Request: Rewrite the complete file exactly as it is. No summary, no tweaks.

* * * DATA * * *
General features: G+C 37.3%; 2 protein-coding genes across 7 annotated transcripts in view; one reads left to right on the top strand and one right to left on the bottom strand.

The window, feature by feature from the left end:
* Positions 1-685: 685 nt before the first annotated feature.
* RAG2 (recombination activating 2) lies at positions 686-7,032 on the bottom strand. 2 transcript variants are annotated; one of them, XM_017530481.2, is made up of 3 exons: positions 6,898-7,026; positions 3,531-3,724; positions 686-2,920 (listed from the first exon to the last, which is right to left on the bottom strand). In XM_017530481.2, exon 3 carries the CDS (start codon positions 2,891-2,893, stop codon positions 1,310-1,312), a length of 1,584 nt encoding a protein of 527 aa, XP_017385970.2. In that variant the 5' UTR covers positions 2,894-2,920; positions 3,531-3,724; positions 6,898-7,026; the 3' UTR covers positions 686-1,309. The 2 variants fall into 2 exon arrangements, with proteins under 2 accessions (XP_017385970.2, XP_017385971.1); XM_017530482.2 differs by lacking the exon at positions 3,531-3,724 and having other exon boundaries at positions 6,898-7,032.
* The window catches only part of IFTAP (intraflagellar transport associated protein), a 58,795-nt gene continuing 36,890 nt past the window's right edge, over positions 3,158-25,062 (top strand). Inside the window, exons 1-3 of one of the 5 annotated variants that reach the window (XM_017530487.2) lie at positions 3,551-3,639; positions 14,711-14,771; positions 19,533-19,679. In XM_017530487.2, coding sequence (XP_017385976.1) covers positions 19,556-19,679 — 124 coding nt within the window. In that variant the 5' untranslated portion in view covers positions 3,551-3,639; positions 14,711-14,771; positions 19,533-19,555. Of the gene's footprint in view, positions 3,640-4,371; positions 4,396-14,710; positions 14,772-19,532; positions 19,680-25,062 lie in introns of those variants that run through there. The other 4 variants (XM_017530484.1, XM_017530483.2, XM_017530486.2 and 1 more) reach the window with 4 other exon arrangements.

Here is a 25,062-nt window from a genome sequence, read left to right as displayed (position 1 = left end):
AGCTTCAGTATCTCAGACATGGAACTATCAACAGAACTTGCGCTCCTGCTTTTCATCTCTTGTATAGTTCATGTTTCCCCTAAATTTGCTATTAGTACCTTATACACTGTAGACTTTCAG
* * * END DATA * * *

General features: G+C 37.3%; 2 protein-coding genes across 7 annotated transcripts in view; one reads left to right on the top strand and one right to left on the bottom strand.

The window, feature by feature from the left end:
* Positions 1-685: 685 nt before the first annotated feature.
* RAG2 (recombination activating 2) lies at positions 686-7,032 on the bottom strand. 2 transcript variants are annotated; one of them, XM_017530481.2, is made up of 3 exons: positions 6,898-7,026; positions 3,531-3,724; positions 686-2,920 (listed from the first exon to the last, which is right to left on the bottom strand). In XM_017530481.2, exon 3 carries the CDS (start codon positions 2,891-2,893, stop codon positions 1,310-1,312), a length of 1,584 nt encoding a protein of 527 aa, XP_017385970.2. In that variant the 5' UTR covers positions 2,894-2,920; positions 3,531-3,724; positions 6,898-7,026; the 3' UTR covers positions 686-1,309. The 2 variants fall into 2 exon arrangements, with proteins under 2 accessions (XP_017385970.2, XP_017385971.1); XM_017530482.2 differs by lacking the exon at positions 3,531-3,724 and having other exon boundaries at positions 6,898-7,032.
* The window catches only part of IFTAP (intraflagellar transport associated protein), a 58,795-nt gene continuing 36,890 nt past the window's right edge, over positions 3,158-25,062 (top strand). Inside the window, exons 1-3 of one of the 5 annotated variants that reach the window (XM_017530487.2) lie at positions 3,551-3,639; positions 14,711-14,771; positions 19,533-19,679. In XM_017530487.2, coding sequence (XP_017385976.1) covers positions 19,556-19,679 — 124 coding nt within the window. In that variant the 5' untranslated portion in view covers positions 3,551-3,639; positions 14,711-14,771; positions 19,533-19,555. Of the gene's footprint in view, positions 3,640-4,371; positions 4,396-14,710; positions 14,772-19,532; positions 19,680-25,062 lie in introns of those variants that run through there. The other 4 variants (XM_017530484.1, XM_017530483.2, XM_017530486.2 and 1 more) reach the window with 4 other exon arrangements.

Here is a 25,062-nt window from a genome sequence, read left to right as displayed (position 1 = left end):
AGCTTCAGTATCTCAGACATGGAACTATCAACAGAACTTGCGCTCCTGCTTTTCATCTCTTGTATAGTTCATGTTTCCCCTAAATTTGCTATTAGTACCTTATACACTGTAGACTTTCAG